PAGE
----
“I often looked at myself with furious discontent, which verged on loathing, and so I inwardly attributed the same feeling to everyone.”
―Fyodor Dostoyevsky, Notes from Underground
In college, I signed up for a literature course entitled “Dostoevsky and Existentialism.” The class was memorable for two reasons.
First, the room was small and had three distinct flavors of students. There were the black-turtleneck, pince-nez-wearing, nineteen-year-old pseudointellectuals; the fussy academic fascists; and the breathy idealists who were, in fact, functional nihilists.
Second, we read the standard existential novels and stories: Kafka, Sartre, Camus. What these books had in common besides darkness and despair was the antihero. The classical antihero is a far cry from what we see onstage and onscreen today. Deadpool is a perfect example of what the antihero has become in modern form. Witty, violent, extremely self-centered, and fighting the bad guys not out of any sense of justice but out of a naked lust for revenge. The antihero is an “ends justify the means” individual, which, deep down inside, our lizard brain is darkly attracted to in a world that appears more abjectly unjust every day.
I want to suggest, however, that the best antihero really is just the common person who externalizes our most undesirable internal thoughts and fettered tendencies. From the spaghetti westerns to Robert B. Parker’s creations, the antihero portrays in deeds what every person feels in their gut but is just too timid, risk adverse, or “nice” to act upon.
Reader included. Author included.
Antiheroes do not necessarily need to eat human organs or stack bodies in their basement like cordwood. They can just be burdened with their less desirable human qualities, finding eventually that hope lies only in coming to the end of themselves (in the words of Kierkegaard), which ultimately leads them and the reader to break out of the tiny dungeon of the ego.
For writers, an analysis of our own baser traits can lead to the greatest potential for antihero development because in examining ourselves, we still hold to the idea that we are capable of redemption. And if we hold that we are not completely depraved, then the character we create, as degenerate as we make him, might just be as redeemable as we think ourselves to be. As readers, we want the antihero to do the right thing, beg for him to do the right thing, because in that urge is our own aspiration to do the right thing. If we can believe that the antihero can rise, then perhaps we have the same potential, too.
A quality antihero can be viewed as the externalized angst of the author written on the page. Just as “the bug” was a personification of Gregor Samsa’s internal struggle in Kafka’s Metamorphosis, a writer’s own demons serve up ample fodder for solid character development. Is it really no wonder that Kafka created one of his most memorable characters while he was lying in bed, feeling worthless and defeated by the failure to comple his first novel? Everything he loathed about himself at that given moment was exorcised to the page in the form of Gregor.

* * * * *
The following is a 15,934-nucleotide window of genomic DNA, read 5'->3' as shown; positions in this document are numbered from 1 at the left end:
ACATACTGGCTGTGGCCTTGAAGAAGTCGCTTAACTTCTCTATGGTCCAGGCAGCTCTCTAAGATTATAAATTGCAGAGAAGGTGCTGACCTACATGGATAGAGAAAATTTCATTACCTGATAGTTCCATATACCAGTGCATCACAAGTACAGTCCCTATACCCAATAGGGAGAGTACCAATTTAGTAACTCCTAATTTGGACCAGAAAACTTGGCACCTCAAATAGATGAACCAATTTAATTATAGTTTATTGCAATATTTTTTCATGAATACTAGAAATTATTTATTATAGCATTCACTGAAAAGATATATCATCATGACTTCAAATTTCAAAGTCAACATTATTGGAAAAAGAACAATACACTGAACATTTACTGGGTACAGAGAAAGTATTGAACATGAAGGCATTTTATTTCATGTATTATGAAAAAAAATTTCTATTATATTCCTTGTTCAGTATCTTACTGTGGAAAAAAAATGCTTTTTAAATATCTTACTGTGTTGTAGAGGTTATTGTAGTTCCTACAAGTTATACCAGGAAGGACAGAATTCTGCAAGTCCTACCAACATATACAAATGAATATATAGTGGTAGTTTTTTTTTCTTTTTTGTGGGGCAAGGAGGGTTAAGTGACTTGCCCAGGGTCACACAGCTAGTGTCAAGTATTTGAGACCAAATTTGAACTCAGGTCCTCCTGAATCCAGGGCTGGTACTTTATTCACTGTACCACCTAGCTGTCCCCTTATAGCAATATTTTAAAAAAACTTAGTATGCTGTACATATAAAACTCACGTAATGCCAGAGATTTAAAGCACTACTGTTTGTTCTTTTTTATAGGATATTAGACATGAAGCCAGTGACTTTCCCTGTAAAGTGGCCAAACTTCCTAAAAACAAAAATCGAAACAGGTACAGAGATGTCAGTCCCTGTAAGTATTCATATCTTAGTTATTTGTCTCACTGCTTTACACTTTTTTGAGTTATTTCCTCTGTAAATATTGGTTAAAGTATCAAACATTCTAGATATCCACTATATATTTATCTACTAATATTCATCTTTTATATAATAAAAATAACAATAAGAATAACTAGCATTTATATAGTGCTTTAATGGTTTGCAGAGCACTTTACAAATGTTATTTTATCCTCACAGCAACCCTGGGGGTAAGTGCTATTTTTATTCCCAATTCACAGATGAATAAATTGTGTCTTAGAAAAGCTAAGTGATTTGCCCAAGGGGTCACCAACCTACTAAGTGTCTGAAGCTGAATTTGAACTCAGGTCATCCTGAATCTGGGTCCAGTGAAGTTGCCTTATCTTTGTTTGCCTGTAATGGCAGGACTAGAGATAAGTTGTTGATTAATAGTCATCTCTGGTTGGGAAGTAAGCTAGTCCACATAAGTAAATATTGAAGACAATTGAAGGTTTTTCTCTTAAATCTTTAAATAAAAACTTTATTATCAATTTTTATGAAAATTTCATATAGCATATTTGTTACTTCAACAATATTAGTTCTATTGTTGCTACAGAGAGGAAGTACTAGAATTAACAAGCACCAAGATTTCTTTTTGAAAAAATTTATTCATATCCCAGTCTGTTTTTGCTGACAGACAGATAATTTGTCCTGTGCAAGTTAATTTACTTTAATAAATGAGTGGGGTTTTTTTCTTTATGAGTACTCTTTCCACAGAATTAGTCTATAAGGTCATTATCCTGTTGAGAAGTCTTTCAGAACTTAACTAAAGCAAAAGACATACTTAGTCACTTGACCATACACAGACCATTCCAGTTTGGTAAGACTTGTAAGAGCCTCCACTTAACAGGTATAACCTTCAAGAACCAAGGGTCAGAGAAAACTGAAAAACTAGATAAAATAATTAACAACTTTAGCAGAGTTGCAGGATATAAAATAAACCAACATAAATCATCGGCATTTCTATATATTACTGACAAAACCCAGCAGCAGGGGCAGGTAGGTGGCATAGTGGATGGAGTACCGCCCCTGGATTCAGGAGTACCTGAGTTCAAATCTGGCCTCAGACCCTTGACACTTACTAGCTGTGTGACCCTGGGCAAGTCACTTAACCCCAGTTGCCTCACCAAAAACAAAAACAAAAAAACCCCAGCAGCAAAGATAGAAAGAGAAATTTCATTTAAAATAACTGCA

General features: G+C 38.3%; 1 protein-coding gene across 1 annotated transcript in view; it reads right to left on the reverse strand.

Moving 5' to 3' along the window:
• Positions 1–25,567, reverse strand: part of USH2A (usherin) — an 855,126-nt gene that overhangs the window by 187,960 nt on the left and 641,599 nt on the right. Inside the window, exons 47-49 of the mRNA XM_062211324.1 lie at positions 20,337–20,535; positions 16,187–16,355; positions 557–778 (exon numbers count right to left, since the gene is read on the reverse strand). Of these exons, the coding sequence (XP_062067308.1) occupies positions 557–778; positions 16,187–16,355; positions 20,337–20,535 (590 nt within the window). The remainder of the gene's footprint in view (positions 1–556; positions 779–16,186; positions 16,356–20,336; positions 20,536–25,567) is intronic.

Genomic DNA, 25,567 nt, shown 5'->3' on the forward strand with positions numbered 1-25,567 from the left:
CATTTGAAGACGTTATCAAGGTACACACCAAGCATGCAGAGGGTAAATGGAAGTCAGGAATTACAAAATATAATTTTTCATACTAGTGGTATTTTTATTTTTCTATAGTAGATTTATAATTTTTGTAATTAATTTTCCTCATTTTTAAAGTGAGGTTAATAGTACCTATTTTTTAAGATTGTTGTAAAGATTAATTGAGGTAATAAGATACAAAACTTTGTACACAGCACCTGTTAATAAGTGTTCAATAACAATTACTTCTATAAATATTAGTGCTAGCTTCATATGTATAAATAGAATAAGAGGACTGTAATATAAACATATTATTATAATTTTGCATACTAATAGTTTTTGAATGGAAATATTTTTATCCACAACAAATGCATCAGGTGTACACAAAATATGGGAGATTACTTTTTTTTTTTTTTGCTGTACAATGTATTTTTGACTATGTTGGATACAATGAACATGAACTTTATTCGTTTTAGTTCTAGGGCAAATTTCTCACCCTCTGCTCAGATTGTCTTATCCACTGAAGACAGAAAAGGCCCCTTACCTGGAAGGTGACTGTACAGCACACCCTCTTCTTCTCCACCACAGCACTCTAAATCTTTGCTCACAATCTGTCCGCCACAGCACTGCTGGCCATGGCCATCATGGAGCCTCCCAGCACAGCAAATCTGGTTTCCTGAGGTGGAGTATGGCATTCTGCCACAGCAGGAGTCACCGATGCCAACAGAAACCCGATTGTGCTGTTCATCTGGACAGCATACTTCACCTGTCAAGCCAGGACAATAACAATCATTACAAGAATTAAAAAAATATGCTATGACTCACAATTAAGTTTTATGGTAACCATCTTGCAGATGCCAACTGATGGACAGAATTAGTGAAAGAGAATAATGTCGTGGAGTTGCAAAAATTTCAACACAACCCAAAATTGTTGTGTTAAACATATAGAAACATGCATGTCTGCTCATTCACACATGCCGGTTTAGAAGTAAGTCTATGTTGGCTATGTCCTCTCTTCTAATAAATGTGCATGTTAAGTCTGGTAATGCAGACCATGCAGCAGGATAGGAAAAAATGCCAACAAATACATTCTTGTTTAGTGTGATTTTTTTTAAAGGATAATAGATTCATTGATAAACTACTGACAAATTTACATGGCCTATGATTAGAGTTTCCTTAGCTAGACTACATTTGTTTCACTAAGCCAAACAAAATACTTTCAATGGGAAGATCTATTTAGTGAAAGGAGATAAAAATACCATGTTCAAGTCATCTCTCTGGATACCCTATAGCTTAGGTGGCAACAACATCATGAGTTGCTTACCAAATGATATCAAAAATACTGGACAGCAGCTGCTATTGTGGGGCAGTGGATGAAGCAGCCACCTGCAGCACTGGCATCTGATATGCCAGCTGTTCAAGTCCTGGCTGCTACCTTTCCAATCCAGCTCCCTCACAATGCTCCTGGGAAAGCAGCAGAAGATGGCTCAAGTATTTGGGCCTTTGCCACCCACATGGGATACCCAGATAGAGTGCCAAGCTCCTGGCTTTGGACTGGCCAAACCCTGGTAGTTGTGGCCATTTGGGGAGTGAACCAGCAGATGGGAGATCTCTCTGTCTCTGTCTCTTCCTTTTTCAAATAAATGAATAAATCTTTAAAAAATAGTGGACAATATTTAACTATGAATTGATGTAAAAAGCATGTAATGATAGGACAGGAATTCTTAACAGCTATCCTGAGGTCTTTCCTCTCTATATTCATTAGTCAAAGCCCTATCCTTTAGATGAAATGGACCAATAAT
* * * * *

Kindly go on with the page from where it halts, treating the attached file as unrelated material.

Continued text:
The things that embarrass writers—their weaknesses, their mistakes, their guilty thoughts and motivations—fleshed out on the page and taken up by the protagonist in a story make for an incredibly interesting character. But it requires writers to put themselves in a very vulnerable position. They must be willing to expose thoughts, ideas, and emotions that they keep buried deep down inside because there is a part of them that knows these dark thoughts are not socially palatable among the arbiters of public decency.
“Antiheroes can be obnoxious, pitiful or charming, but they are always failed heroes or deeply flawed. Often riddled with paradoxical traits and qualities, they resemble real people more than any other type of fictional characters do, and they are increasingly popular these days in fiction, film and television.”
 Jessica Page Morrell, “How to Create an Antihero That Readers Love,” Writer’s Digest, February 4, 2014, http://www.writersdigest.com/online-editor/how-to-create-an-antihero-that-readers-love.
About the Author
Samuel Parker is the author of Purgatory Road (2017), which was listed as one of the Best Books of 2017 by Library Journal, and Coldwater (2018). Born in the Michigan boondocks, he was raised on a never-ending road trip through the US. He lives in West Michigan with his wife and twin sons.